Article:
Arts & Life editor Gianluca Inglesi reports on why not to fake your way through a relationship
Shawn* has three reasons for faking the big O. He’s either too tired, too drunk or he’s already done it once or twice and is just ready for it to be over.
“It happened a few times where we were doing it and she did or said something that really turned me off and I actually went soft. I stopped for a second and just told her I was done,” he said.
But he said he would never admit that to his partner.
“If someone told you that you made them soft during sex, imagine how horrible that would be.”
Often, when first getting under the covers with that special someone, the pressure is on to impress them. Typically, women are the usual suspects when it comes to faking orgasms, but recent studies have revealed that an increasing number of men are lying about reaching climax too.
Polling more than 100,000 men in their 2010 Great Male Survey, AskMen.com found that 16 per cent of men said they have faked on several occasions. Another 14 per cent admitting to faking only once.
Enjoyment under the covers is one of many concerns at the start of a relationship, when you’re trying to make the right impression.
“There’s kind of a weird phase where it’s very polite. It’s not dishonesty but it’s more of a formality,” said Luke Greidanus, a second-year fashion design student.
But holding back for too long can turn into a long-term pattern, which can affect the level of intimacy between two people.
Greidanus thinks that, to foster a relationship with someone, you have to open up emotionally and let them in. But that is where the challenge lies, according to James Cunningham, who teaches the Philosophy of Love and Sex course at Ryerson.
“People are afraid that if they make themselves vulnerable that they’ll get hurt,” he said.
Students also often lie or hide details from their partners in a bid to avoid uncomfortable discussions or conflicts. Cunningham explains that we have been conditioned to avoid unpleasant feelings at all costs because of our experiences with our primary caregivers, like our parents.
“We lie because we assume if we tell the truth we are going to engage in an intense emotional encounter, we associate these encounters with discomfort and we associate discomfort with injury.”
If the truth would hurt a partner enough to compromise the relationship, one may be especially tempted to lie to other.
Andrea Crofts, a second-year fashion communication student said some details are just better kept to yourself.
“I think there are things you shouldn’t tell your partner, unless it’s something that is important or will create tensions if they don’t know.”
Greidanus also agreed that, sometimes, it’s best to tread carefully when approaching your partner with a problem.
“Sometimes I won’t say anything [to my boyfriend] because I realize it’s a stupid thing to start a confrontation over but, if it continues to bother me over a prolonged period of time, I would talk to him about it,” he said.
Most often, people shy away from sharing details about their past relationships and previous sexual experiences.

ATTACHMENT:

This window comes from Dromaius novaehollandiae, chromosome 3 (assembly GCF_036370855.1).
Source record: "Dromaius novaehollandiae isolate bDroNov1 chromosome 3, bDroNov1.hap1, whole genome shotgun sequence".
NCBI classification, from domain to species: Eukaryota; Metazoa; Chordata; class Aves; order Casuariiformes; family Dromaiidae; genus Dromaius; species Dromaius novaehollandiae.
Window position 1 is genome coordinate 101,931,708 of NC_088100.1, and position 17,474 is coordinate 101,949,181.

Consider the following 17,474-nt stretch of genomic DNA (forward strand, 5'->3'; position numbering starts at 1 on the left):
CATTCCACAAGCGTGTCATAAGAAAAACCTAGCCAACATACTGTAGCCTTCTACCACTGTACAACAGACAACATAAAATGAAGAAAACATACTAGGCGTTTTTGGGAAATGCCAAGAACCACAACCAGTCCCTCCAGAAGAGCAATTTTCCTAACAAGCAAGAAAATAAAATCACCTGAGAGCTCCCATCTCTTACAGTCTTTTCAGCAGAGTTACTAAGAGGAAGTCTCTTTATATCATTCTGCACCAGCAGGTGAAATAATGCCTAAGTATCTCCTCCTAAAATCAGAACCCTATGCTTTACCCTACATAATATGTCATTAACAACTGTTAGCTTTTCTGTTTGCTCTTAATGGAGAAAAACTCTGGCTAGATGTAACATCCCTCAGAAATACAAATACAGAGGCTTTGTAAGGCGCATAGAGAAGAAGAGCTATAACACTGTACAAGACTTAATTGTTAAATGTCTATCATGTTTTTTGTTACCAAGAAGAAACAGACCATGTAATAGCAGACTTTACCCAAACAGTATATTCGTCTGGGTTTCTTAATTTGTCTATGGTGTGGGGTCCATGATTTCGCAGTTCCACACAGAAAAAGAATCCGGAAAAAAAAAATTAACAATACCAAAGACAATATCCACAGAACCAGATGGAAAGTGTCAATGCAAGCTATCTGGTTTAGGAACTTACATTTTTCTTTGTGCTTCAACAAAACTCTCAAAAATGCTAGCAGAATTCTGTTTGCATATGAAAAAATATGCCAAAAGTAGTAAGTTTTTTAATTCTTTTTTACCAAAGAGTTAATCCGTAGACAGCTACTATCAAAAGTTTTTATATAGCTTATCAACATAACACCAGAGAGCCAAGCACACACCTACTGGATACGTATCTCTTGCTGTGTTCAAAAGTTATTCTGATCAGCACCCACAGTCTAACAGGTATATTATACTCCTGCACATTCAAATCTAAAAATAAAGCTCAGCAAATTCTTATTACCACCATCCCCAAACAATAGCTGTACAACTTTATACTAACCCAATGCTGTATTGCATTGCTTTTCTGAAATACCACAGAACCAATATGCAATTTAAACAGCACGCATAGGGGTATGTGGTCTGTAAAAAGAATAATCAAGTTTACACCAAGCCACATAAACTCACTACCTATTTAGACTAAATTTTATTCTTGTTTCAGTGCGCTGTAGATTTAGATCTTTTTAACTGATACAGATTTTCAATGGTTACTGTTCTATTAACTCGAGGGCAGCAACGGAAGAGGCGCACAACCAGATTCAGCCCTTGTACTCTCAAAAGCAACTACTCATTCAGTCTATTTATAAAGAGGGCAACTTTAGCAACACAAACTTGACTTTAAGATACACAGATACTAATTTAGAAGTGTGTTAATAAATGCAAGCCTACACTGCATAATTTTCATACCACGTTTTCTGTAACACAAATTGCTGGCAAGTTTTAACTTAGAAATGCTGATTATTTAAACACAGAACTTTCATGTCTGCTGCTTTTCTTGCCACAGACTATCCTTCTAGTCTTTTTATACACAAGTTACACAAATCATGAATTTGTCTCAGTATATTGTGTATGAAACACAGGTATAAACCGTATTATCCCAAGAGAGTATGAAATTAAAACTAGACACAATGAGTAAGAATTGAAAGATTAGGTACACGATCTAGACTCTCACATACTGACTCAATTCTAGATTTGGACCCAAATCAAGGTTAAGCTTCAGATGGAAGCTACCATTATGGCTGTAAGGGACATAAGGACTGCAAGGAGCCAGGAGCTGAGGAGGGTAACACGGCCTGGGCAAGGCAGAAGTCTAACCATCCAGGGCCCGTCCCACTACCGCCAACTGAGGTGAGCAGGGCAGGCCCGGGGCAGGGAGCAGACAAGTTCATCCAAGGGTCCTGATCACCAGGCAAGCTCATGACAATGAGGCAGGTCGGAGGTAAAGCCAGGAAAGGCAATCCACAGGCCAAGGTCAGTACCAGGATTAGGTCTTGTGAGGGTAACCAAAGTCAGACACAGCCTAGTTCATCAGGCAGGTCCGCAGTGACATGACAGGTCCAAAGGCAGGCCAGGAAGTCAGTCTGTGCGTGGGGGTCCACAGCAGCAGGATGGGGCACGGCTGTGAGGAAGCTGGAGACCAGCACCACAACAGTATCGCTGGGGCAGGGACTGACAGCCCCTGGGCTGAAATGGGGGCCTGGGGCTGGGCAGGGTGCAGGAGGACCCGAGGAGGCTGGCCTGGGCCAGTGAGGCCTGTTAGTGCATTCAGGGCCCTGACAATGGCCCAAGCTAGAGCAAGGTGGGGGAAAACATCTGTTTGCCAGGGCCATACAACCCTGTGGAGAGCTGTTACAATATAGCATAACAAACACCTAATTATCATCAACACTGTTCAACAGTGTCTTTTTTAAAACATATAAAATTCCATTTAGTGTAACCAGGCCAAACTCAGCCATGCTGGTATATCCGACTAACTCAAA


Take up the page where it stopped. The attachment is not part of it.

“It’s definitely not first date material,” Greidanus said.
Crofts said her boyfriend of two years only found about her number of sexual partners a few weeks ago.
“You have to judge whether or not it’s a good time to talk about those things because they can ruin it from the start,” Crofts said.
When Jennifer Drobot, a first-year sociology student, met her girlfriend two years ago she had to overcome her embarrassment and admit she was a virgin. She claims that, because of her age, she couldn’t help but be nervous about telling her partner.
But sharing secrets with your partner doesn’t always have to be negative. Many students are hesitant to communicate their sexual desires to their partners, which can result in lacklustre bedroom sessions. This is especially true early on in a relationship, when the couple is unfamiliar with each other’s bodies and some direction could be beneficial.
Crofts thinks that most people are making a mistake by not showing their partners what they like in the bedroom. “Telling someone what you want after a while can be kind of insulting because they realize what they’ve been doing hasn’t been working. So I think it’s better to make it known from the start.”
Drobot also said it’s impossible to know what your partner likes or dislikes if you don’t give them a helping hand — sometimes literally. “I think everything can be learned,” she said.
Sometimes opening up to your partner can even be rewarding, such as when you swap steamy sexual fantasies with your partner.
“I’m really into garters and stuff like that. We’ve been together for almost two years now so it could spice things up a bit,” Drobot said.
Usually sharing quirks, like fantasies, is the best way to get more comfortable with your significant other.
Cunningham recommends a dose of “biting the bullet” to get to that point of ease with your partner.
“Here’s an example: ‘I’m afraid to do it, but I’m going to do it anyway.’ You’ve acknowledged your fear but it doesn’t really matter because this has to get done,” he said.
“It doesn’t help your relationship at all if you are constantly withholding things from each other and there are elephants in the room. So you’re not going to find out what makes the other person tick or what bothers them unless you talk about it,” Greidanus said. Crofts distinctly remembers a summer night early into her relationship when she was on a walk with her boyfriend and they had an exchange of embarrassing stories.
“At that point you realize that you can say things like that to them and it won’t scare them away,” she said.